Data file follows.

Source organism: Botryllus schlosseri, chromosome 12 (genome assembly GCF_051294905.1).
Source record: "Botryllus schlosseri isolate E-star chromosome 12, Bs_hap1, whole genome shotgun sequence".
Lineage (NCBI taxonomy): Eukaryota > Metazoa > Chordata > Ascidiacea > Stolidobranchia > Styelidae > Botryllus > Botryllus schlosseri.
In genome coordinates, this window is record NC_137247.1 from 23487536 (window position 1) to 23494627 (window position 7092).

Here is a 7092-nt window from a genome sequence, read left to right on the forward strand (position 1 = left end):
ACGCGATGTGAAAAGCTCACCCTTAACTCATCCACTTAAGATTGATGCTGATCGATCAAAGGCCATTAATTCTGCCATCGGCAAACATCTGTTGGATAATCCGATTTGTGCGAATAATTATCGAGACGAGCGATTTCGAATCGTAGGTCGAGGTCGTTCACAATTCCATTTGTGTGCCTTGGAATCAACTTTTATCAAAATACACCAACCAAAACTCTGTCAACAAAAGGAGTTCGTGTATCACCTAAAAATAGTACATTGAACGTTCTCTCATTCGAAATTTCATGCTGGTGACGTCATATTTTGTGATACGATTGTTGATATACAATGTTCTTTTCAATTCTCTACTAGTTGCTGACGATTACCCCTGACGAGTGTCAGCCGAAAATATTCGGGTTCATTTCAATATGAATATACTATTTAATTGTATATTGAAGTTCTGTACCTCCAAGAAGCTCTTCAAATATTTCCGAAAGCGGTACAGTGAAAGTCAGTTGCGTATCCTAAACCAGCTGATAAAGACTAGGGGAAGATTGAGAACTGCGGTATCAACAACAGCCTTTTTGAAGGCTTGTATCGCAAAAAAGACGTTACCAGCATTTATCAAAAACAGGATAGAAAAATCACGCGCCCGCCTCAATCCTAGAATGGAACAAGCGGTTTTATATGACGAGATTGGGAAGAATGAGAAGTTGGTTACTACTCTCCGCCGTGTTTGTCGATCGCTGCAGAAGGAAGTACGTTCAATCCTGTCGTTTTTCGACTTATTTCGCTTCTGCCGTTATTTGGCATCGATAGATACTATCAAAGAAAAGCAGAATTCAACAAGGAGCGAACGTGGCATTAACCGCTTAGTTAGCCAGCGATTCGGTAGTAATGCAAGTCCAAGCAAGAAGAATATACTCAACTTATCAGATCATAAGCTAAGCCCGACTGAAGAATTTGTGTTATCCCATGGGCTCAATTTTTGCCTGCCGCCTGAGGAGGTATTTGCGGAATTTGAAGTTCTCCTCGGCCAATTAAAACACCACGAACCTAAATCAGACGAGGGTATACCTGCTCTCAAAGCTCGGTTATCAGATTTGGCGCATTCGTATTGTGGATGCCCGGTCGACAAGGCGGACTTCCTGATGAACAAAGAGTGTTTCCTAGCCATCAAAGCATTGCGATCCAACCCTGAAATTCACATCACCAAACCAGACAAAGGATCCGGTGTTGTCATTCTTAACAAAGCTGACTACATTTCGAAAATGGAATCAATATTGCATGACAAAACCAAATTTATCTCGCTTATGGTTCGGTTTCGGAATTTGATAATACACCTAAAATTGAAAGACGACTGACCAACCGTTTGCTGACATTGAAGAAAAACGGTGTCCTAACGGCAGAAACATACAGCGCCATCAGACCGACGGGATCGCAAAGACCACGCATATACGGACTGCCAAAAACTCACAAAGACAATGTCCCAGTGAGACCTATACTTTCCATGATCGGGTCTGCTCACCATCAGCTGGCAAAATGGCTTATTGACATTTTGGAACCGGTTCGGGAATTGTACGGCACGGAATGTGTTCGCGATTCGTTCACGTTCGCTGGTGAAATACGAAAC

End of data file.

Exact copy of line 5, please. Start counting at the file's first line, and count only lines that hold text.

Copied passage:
Here is a 7092-nt window from a genome sequence, read left to right on the forward strand (position 1 = left end):